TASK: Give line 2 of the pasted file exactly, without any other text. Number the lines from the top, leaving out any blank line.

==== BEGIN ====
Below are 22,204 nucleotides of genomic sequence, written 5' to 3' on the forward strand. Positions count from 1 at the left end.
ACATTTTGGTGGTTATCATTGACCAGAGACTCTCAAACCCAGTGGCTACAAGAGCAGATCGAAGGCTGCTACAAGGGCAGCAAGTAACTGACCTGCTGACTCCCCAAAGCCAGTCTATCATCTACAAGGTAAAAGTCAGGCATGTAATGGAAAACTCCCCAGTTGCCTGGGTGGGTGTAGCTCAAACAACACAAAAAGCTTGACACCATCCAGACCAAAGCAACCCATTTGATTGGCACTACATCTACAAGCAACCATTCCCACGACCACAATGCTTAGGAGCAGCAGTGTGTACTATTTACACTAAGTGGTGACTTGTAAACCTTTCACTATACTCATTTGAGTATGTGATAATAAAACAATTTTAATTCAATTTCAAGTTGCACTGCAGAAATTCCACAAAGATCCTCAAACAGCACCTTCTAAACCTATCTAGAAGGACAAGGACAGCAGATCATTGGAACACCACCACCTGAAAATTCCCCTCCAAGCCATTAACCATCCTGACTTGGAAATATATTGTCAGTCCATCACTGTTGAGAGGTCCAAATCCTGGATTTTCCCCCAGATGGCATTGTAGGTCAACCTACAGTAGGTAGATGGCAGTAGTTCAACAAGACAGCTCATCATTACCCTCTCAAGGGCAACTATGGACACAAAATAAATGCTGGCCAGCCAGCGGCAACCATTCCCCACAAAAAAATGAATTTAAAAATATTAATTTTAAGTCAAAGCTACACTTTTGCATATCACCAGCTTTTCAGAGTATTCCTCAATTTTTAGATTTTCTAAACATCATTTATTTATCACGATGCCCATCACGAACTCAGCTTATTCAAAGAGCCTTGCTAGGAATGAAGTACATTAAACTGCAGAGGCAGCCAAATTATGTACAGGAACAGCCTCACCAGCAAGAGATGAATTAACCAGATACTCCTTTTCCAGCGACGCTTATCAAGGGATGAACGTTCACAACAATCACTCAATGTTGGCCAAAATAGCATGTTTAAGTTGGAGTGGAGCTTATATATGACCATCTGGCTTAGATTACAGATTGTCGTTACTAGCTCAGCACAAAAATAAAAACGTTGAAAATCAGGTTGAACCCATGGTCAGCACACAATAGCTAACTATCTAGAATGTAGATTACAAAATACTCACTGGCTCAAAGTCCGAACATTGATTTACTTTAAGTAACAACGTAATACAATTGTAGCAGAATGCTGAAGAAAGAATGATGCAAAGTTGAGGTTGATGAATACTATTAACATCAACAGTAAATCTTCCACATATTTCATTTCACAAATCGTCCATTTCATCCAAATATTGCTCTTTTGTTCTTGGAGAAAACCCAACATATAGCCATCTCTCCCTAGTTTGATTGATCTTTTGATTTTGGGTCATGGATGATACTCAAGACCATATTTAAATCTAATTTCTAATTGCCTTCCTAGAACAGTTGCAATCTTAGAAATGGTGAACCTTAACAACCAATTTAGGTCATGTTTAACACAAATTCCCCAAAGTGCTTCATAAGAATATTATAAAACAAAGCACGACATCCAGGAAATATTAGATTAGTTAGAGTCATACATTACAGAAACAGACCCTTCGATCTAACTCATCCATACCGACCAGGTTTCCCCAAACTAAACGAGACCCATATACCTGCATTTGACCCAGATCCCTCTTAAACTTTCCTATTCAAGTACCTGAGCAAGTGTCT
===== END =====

ACATTTTGGTGGTTATCATTGACCAGAGACTCTCAAACCCAGTGGCTACAAGAGCAGATCGAAGGCTGCTACAAGGGCAGCAAGTAACTGACCTGCTGACTCCCCAAAGCCAGTCTATCATCTACAAGGTAAAAGTCAGGCATGTAATGGAAAACTCCCCAGTTGCCTGGGTGGGTGTAGCTCAAACAACACAAAAAGCTTGACACCATCCAGACCAAAGCAACCCATTTGATTGGCACTACATCTACAAGCAACCATTCCCACGACCACAATGCTTAGGAGCAGCAGTGTGTACTATTTACACTAAGTGGTGACTTGTAAACCTTTCACTATACTCATTTGAGTATGTGATAATAAAACAATTTTAATTCAATTTCAAGTTGCACTGCAGAAATTCCACAAAGATCCTCAAACAGCACCTTCTAAACCTATCTAGAAGGACAAGGACAGCAGATCATTGGAACACCACCACCTGAAAATTCCCCTCCAAGCCATTAACCATCCTGACTTGGAAATATATTGTCAGTCCATCACTGTTGAGAGGTCCAAATCCTGGATTTTCCCCCAGATGGCATTGTAGGTCAACCTACAGTAGGTAGATGGCAGTAGTTCAACAAGACAGCTCATCATTACCCTCTCAAGGGCAACTATGGACACAAAATAAATGCTGGCCAGCCAGCGGCAACCATTCCCCACAAAAAAATGAATTTAAAAATATTAATTTTAAGTCAAAGCTACACTTTTGCATATCACCAGCTTTTCAGAGTATTCCTCAATTTTTAGATTTTCTAAACATCATTTATTTATCACGATGCCCATCACGAACTCAGCTTATTCAAAGAGCCTTGCTAGGAATGAAGTACATTAAACTGCAGAGGCAGCCAAATTATGTACAGGAACAGCCTCACCAGCAAGAGATGAATTAACCAGATACTCCTTTTCCAGCGACGCTTATCAAGGGATGAACGTTCACAACAATCACTCAATGTTGGCCAAAATAGCATGTTTAAGTTGGAGTGGAGCTTATATATGACCATCTGGCTTAGATTACAGATTGTCGTTACTAGCTCAGCACAAAAATAAAAACGTTGAAAATCAGGTTGAACCCATGGTCAGCACACAATAGCTAACTATCTAGAATGTAGATTACAAAATACTCACTGGCTCAAAGTCCGAACATTGATTTACTTTAAGTAACAACGTAATACAATTGTAGCAGAATGCTGAAGAAAGAATGATGCAAAGTTGAGGTTGATGAATACTATTAACATCAACAGTAAATCTTCCACATATTTCATTTCACAAATCGTCCATTTCATCCAAATATTGCTCTTTTGTTCTTGGAGAAAACCCAACATATAGCCATCTCTCCCTAGTTTGATTGATCTTTTGATTTTGGGTCATGGATGATACTCAAGACCATATTTAAATCTAATTTCTAATTGCCTTCCTAGAACAGTTGCAATCTTAGAAATGGTGAACCTTAACAACCAATTTAGGTCATGTTTAACACAAATTCCCCAAAGTGCTTCATAAGAATATTATAAAACAAAGCACGACATCCAGGAAATATTAGATTAGTTAGAGTCATACATTACAGAAACAGACCCTTCGATCTAACTCATCCATACCGACCAGGTTTCCCCAAACTAAACGAGACCCATATACCTGCATTTGACCCAGATCCCTCTTAAACTTTCCTATTCAAGTACCTGAGCAAGTGTCT